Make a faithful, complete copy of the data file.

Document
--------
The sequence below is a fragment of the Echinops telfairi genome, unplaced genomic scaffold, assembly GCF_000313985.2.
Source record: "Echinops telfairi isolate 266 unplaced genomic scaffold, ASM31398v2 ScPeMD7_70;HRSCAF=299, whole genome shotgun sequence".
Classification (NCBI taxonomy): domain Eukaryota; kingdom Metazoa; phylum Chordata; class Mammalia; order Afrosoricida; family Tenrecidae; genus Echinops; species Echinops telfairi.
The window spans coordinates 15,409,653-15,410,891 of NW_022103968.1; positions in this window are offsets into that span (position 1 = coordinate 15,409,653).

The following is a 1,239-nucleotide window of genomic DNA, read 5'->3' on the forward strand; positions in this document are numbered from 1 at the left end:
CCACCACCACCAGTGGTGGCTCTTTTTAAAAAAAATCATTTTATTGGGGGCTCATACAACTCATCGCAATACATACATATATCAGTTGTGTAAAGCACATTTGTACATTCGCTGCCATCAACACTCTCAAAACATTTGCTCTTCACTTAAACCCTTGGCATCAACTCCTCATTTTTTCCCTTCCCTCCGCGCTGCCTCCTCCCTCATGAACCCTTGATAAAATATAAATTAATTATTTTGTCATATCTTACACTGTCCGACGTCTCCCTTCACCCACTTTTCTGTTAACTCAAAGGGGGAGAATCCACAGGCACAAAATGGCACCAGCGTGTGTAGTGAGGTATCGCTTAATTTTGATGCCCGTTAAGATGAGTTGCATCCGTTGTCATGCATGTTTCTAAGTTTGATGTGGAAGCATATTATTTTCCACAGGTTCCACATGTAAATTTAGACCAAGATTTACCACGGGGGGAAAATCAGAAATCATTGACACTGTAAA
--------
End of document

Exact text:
The sequence below is a fragment of the Echinops telfairi genome, unplaced genomic scaffold, assembly GCF_000313985.2.
Source record: "Echinops telfairi isolate 266 unplaced genomic scaffold, ASM31398v2 ScPeMD7_70;HRSCAF=299, whole genome shotgun sequence".
Classification (NCBI taxonomy): domain Eukaryota; kingdom Metazoa; phylum Chordata; class Mammalia; order Afrosoricida; family Tenrecidae; genus Echinops; species Echinops telfairi.
The window spans coordinates 15,409,653-15,410,891 of NW_022103968.1; positions in this window are offsets into that span (position 1 = coordinate 15,409,653).

The following is a 1,239-nucleotide window of genomic DNA, read 5'->3' on the forward strand; positions in this document are numbered from 1 at the left end:
CCACCACCACCAGTGGTGGCTCTTTTTAAAAAAAATCATTTTATTGGGGGCTCATACAACTCATCGCAATACATACATATATCAGTTGTGTAAAGCACATTTGTACATTCGCTGCCATCAACACTCTCAAAACATTTGCTCTTCACTTAAACCCTTGGCATCAACTCCTCATTTTTTCCCTTCCCTCCGCGCTGCCTCCTCCCTCATGAACCCTTGATAAAATATAAATTAATTATTTTGTCATATCTTACACTGTCCGACGTCTCCCTTCACCCACTTTTCTGTTAACTCAAAGGGGGAGAATCCACAGGCACAAAATGGCACCAGCGTGTGTAGTGAGGTATCGCTTAATTTTGATGCCCGTTAAGATGAGTTGCATCCGTTGTCATGCATGTTTCTAAGTTTGATGTGGAAGCATATTATTTTCCACAGGTTCCACATGTAAATTTAGACCAAGATTTACCACGGGGGGAAAATCAGAAATCATTGACACTGTAAA